At halfway point, next challenges loom for ECB's Lagarde

At halfway point, next challenges loom for ECB's Lagarde

Inflation is coming down toward the ECB's target, but there are plenty of risks facing
Christine Lagarde as faces the second half of her term as head of eurozone's central bank
Inflation is coming down toward the ECB's target, but there are plenty of risks facing Christine Lagarde as faces the second half of her term as head of eurozone's central bank. Photo: Kenzo TRIBOUILLARD / AFP/File
Source: AFP

Halfway through an eight-year stint as head of the European Central Bank, Christine Lagarde has cause to cheer as inflation finally slows after an unprecedented streak of interest rate hikes.

But the conundrum of how to further tame prices without crashing the eurozone economy looks set to dominate the second part of her term.

Eurozone inflation dropped to a surprise two-year low of 2.9 percent in October, inching closer to the ECB's two-percent target and down from more than 10 percent a year ago after Russia's war in Ukraine sent energy costs soaring.

The slowdown was mainly due to falling energy prices, yet the news will likely bolster the ECB's case that it was right to hold rates steady last week after 10 successive increases.

But Lagarde and her team aren't out of the woods yet -- and new risks are piling up.

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The ECB is currently in the delicate process of shrinking its vast bond portfolio after years of hoovering up government and corporate debt, pressing another lever to bring down inflation.

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Meanwhile geopolitical instability, particularly the potential fallout from the Israel-Hamas war, could trigger "another sharp rise in gas and oil prices that would push inflation upwards", Eric Dor, director of economic studies at IESEG business school in France, told AFP.

How would ECB policymakers respond "at a time when the eurozone economy is already very fragile?" he asked.

'Very difficult'

The 20-nation currency club's economy shrank by 0.1 percent in the third quarter as consumers and businesses reeled from higher borrowing costs.

Should further shocks arise, Dor said Lagarde could be left facing the dilemma of either adopting a "wait-and-see approach" -- knowing that the ECB already received criticism for reacting slower than other central banks when prices started climbing -- or raising rates further.

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Doing so would be "at the risk of causing a sharp recession, a property crash and a wave of defaults on private and public debt", he added.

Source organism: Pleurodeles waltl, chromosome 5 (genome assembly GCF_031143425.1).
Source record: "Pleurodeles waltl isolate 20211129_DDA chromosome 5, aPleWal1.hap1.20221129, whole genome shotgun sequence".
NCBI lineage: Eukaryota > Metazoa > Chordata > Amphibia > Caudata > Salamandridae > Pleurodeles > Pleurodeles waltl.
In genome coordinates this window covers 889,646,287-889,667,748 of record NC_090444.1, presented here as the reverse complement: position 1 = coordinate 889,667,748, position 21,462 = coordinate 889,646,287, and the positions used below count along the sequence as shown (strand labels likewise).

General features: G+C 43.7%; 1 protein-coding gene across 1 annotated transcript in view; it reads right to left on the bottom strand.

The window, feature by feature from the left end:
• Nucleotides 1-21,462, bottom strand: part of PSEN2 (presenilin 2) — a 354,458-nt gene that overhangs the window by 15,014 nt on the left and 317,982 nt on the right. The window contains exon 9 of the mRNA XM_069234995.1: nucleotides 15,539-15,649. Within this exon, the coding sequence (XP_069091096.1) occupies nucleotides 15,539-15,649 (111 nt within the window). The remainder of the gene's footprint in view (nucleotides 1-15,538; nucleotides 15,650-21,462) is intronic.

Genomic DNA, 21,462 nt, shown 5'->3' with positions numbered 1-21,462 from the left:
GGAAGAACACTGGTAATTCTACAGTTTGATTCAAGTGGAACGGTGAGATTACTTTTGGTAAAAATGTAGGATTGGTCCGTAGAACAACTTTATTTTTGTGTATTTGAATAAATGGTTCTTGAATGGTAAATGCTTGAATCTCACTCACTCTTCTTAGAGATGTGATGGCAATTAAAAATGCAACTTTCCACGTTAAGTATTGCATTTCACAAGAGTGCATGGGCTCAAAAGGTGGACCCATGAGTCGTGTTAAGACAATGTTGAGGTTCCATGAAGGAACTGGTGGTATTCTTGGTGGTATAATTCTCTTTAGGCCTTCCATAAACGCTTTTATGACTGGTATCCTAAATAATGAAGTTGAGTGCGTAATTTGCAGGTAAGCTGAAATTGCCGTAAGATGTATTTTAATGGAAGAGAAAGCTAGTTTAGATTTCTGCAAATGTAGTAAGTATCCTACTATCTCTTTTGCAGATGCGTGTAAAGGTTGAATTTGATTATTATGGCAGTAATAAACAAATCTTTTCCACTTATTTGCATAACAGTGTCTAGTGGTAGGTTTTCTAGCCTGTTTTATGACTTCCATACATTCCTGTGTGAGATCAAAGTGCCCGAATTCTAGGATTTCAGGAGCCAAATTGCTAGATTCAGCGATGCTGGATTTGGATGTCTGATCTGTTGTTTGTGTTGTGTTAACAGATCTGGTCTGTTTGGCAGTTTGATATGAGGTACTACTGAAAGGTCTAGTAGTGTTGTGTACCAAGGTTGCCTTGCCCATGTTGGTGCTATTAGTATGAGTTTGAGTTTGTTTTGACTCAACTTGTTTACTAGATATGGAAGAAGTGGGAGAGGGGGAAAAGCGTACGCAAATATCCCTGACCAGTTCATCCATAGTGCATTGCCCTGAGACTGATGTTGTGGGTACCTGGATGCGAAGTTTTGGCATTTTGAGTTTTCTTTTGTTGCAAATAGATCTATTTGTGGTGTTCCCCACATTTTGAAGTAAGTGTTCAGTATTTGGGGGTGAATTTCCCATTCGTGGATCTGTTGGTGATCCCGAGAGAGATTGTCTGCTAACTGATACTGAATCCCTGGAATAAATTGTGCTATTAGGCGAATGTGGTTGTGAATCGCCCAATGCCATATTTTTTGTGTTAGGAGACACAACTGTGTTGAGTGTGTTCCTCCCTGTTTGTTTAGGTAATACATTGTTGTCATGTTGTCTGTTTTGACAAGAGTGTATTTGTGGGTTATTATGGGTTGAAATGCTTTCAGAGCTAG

Analysts also see fundamental challenges on the horizon that could shake up monetary policy.

Fritzi Koehler-Geib, chief economist at German public lender KfW, said the economy was headed for "profound structural changes" as a result of the climate crisis, a shortage of skilled workers, weak productivity growth and mounting geopolitical conflicts.

The coming shifts could "make it very difficult" for the ECB to maintain its two-percent inflation goal in the future, Dor added.


Ever since she took on the job in November 2019, Lagarde's "diplomatic skills" have proved "very useful" in smoothing over tensions after the ECB's 25-member governing council was left deeply divided at the end of predecessor Mario Draghi's term, Dor said.

The outbreak of the pandemic united ECB policymakers around the need to keep credit flowing to businesses and households and limit the economic damage from Covid-related shutdowns.

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The result was a massive bond-buying scheme dubbed the Pandemic Emergency Purchase Programme (PEPP), hashed out at Lagarde's kitchen table in Frankfurt.

Lagarde, a former French finance minister and head of the International Monetary Fund, steered the ECB "safely through stormy times in the first half of her term", said Koehler-Geib, praising the quick decision to launch PEPP.

But the post-pandemic recovery fuelled inflation in the autumn of 2021 as supply chain disruptions led to numerous shortages, and the ECB's response was, in hindsight, perhaps "a little too late", she added.

Lagarde initially insisted the surge in consumer price growth would be temporary, and stuck to the ECB's line that rates would stay low until a pre-pandemic asset purchasing scheme had ended in mid-2022.

That stance became harder to hold after Russia's war in Ukraine sparked an energy crisis that pushed eurozone inflation to record highs.

Lagarde recently told the Financial Times she regretted having felt "bound by our forward guidance".

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"I should have been bolder," she said.

The ECB's dramatic gear change came in July 2022, when it kicked off the fastest rate-hiking cycle since the introduction of the euro, which "credibly demonstrated" a determination to restoring price stability, Koehler-Geib said.

While Lagarde has acknowledged the "pain" heaped on companies and citizens as they contend with more expensive loans and mortgages, she has said rates would be kept high for long enough to return inflation to target.

Any talk of when the ECB might start cutting rates was "totally premature", Lagarde reiterated last week.

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Source: AFP

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